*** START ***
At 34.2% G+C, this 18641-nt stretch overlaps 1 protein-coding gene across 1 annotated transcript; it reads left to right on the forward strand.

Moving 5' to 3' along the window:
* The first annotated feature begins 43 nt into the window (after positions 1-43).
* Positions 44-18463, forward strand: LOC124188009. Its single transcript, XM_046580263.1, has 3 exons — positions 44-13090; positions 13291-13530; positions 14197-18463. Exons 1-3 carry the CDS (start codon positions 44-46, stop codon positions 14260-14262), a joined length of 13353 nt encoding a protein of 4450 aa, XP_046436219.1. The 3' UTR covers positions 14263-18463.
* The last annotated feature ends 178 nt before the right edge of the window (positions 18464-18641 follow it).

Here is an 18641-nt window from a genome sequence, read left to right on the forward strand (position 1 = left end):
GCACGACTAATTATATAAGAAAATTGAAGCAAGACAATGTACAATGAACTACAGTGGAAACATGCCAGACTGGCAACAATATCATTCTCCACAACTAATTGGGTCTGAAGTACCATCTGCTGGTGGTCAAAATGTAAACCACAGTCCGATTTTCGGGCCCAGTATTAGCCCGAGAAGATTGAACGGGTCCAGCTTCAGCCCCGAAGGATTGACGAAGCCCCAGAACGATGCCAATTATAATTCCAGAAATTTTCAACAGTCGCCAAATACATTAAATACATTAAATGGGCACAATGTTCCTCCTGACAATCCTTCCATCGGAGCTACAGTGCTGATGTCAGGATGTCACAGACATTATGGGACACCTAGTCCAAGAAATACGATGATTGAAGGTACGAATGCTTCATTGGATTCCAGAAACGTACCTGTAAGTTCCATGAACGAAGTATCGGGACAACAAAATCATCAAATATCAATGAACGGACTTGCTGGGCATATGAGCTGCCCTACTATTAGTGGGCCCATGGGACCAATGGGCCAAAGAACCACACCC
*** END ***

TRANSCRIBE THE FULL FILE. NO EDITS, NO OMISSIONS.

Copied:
At 34.2% G+C, this 18641-nt stretch overlaps 1 protein-coding gene across 1 annotated transcript; it reads left to right on the forward strand.

Moving 5' to 3' along the window:
* The first annotated feature begins 43 nt into the window (after positions 1-43).
* Positions 44-18463, forward strand: LOC124188009. Its single transcript, XM_046580263.1, has 3 exons — positions 44-13090; positions 13291-13530; positions 14197-18463. Exons 1-3 carry the CDS (start codon positions 44-46, stop codon positions 14260-14262), a joined length of 13353 nt encoding a protein of 4450 aa, XP_046436219.1. The 3' UTR covers positions 14263-18463.
* The last annotated feature ends 178 nt before the right edge of the window (positions 18464-18641 follow it).

Here is an 18641-nt window from a genome sequence, read left to right on the forward strand (position 1 = left end):
GCACGACTAATTATATAAGAAAATTGAAGCAAGACAATGTACAATGAACTACAGTGGAAACATGCCAGACTGGCAACAATATCATTCTCCACAACTAATTGGGTCTGAAGTACCATCTGCTGGTGGTCAAAATGTAAACCACAGTCCGATTTTCGGGCCCAGTATTAGCCCGAGAAGATTGAACGGGTCCAGCTTCAGCCCCGAAGGATTGACGAAGCCCCAGAACGATGCCAATTATAATTCCAGAAATTTTCAACAGTCGCCAAATACATTAAATACATTAAATGGGCACAATGTTCCTCCTGACAATCCTTCCATCGGAGCTACAGTGCTGATGTCAGGATGTCACAGACATTATGGGACACCTAGTCCAAGAAATACGATGATTGAAGGTACGAATGCTTCATTGGATTCCAGAAACGTACCTGTAAGTTCCATGAACGAAGTATCGGGACAACAAAATCATCAAATATCAATGAACGGACTTGCTGGGCATATGAGCTGCCCTACTATTAGTGGGCCCATGGGACCAATGGGCCAAAGAACCACACCC